Joseph Smith's Translations
When we think of what it means to translate, we think of a person who knows two languages and can express the meaning of one language in the other. The translator sees or hears the words of one language and, having facility in both that language and a second, recreates the meaning in the second.
When people speak of Joseph Smith translating the Book of Mormon or the Book of Abraham, they often have that definition in mind and, based on it, either try to corroborate or criticize Smith's work. But he doesn't appear to have translated in the way we usually understand translation. For one thing, he didn't know the first language, even if, trying to uncover the language of Adam, he worked at figuring out Egyptian. So, if we use the ordinary understanding of the word translate, we'll misunderstand what Joseph Smith claimed to have done.
A glance at Webster's 1828 dictionary of American English helps us understand better why Smith called what he did translation. There we see that not until the sixth definition do we get "to interpret." The first four definitions are all variations on "to move from one place to another," and the fifth definition is "to change." If we understand the first four definitions of the word in terms of transmission, we see how Smith understood what he was doing: he was transmitting an ancient text.
There are several accounts of his translation of the Book of Mormon. (See Stephen D. Ricks's article on Book of Mormon translation for a fuller discussion of these.) None of them are cases in which Smith looked at a text and then wrote down the meaning of that text in English. In other words, none of them describe what we would usually think of as translation.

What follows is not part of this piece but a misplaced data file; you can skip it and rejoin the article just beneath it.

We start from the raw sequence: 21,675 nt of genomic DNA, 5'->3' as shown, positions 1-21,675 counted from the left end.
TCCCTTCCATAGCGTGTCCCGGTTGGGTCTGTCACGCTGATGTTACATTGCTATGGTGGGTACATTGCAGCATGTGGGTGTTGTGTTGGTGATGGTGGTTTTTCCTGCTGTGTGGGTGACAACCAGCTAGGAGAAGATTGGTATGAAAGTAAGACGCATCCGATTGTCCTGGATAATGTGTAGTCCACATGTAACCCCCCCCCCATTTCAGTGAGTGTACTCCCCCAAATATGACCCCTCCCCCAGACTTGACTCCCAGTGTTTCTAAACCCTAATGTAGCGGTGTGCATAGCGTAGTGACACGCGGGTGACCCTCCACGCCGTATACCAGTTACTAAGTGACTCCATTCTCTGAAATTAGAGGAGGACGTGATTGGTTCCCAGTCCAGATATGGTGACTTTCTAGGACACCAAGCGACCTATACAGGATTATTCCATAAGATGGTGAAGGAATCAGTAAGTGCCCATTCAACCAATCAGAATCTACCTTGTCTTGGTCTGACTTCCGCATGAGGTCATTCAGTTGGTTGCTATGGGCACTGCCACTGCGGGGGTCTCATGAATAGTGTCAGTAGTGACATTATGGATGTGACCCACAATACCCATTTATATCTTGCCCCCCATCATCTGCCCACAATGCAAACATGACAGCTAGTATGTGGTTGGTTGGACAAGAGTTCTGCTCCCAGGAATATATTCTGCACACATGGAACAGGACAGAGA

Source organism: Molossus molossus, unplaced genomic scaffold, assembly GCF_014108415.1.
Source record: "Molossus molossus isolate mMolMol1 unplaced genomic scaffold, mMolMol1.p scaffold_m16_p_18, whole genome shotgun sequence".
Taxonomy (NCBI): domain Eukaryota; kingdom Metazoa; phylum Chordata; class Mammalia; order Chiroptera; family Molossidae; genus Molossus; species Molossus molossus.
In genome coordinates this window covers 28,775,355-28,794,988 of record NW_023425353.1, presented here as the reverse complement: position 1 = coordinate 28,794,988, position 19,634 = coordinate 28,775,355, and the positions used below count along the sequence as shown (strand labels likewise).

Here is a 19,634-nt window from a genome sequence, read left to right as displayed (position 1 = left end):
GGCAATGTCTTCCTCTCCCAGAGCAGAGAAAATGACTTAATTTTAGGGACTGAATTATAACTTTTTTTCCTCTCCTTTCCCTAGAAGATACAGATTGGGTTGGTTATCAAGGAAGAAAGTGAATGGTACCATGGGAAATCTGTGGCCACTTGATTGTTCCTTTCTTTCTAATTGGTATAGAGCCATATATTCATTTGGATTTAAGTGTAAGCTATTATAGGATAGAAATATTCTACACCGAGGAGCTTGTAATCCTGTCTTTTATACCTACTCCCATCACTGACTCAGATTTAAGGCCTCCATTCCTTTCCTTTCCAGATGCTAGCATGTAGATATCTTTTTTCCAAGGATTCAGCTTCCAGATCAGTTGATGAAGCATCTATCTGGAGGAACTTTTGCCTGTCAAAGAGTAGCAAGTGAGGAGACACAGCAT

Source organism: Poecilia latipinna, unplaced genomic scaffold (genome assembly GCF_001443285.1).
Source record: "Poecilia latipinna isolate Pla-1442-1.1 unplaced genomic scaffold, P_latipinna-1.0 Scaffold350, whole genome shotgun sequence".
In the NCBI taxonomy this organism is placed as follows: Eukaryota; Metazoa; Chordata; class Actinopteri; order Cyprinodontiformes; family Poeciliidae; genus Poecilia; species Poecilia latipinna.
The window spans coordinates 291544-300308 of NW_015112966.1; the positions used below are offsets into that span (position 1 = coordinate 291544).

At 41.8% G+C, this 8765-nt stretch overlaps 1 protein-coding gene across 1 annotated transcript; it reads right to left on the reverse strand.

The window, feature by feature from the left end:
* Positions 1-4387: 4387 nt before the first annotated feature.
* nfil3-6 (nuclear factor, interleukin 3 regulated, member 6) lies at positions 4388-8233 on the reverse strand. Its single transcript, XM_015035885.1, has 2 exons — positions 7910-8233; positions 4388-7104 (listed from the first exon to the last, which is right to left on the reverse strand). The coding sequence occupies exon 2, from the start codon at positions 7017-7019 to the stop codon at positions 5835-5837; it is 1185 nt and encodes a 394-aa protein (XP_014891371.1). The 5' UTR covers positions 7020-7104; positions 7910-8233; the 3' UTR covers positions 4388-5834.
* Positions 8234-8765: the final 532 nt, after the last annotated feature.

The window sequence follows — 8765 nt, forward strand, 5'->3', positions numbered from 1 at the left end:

Further, all of the accounts of Smith's translation of the Book of Mormon show him depending on unusual instruments for that work. For example, he used a seer stone placed in a hat to keep out the light, making it easier to see what appeared on the stone. Bizarre behavior to a 21st-century mind, much less bizarre for someone in the early 19th.
Some describe the translation process as one in which Smith saw English words or sentences on the instrument he was using. Another contemporary speaks of Smith translating by means of "spiritual impressions" given by the Holy Ghost. In either case (and the two are not mutually exclusive), he dictated his translation to a scribe, one time through.
There are accounts that suggest Smith used the plates themselves in some way while translating, but his spouse, Emma, says that while she was transcribing for him, the plates lay nearby on the table, wrapped in a linen cloth. At least while she was the transcriptionist, he translated the plates without looking at them. Perhaps he worked one way sometimes and a different way other times, just as he seems to have used different instruments for translation at different times when translating the Book of Mormon.
Evidently some of his contemporaries understood the translation to be both revealed by God and also a product of the time and culture to which it was revealed. A later president of the LDS Church and a close acquaintance of Joseph Smith, Brigham Young, said, “I will even venture to say that if the Book of Mormon were now to be rewritten, in many instances it would materially differ from the present translation” (Journal of Discourses 9:311).
James Faulconer is a Richard L. Evans Professor of Religious Understanding at Brigham Young University, where he has taught philosophy since 1975.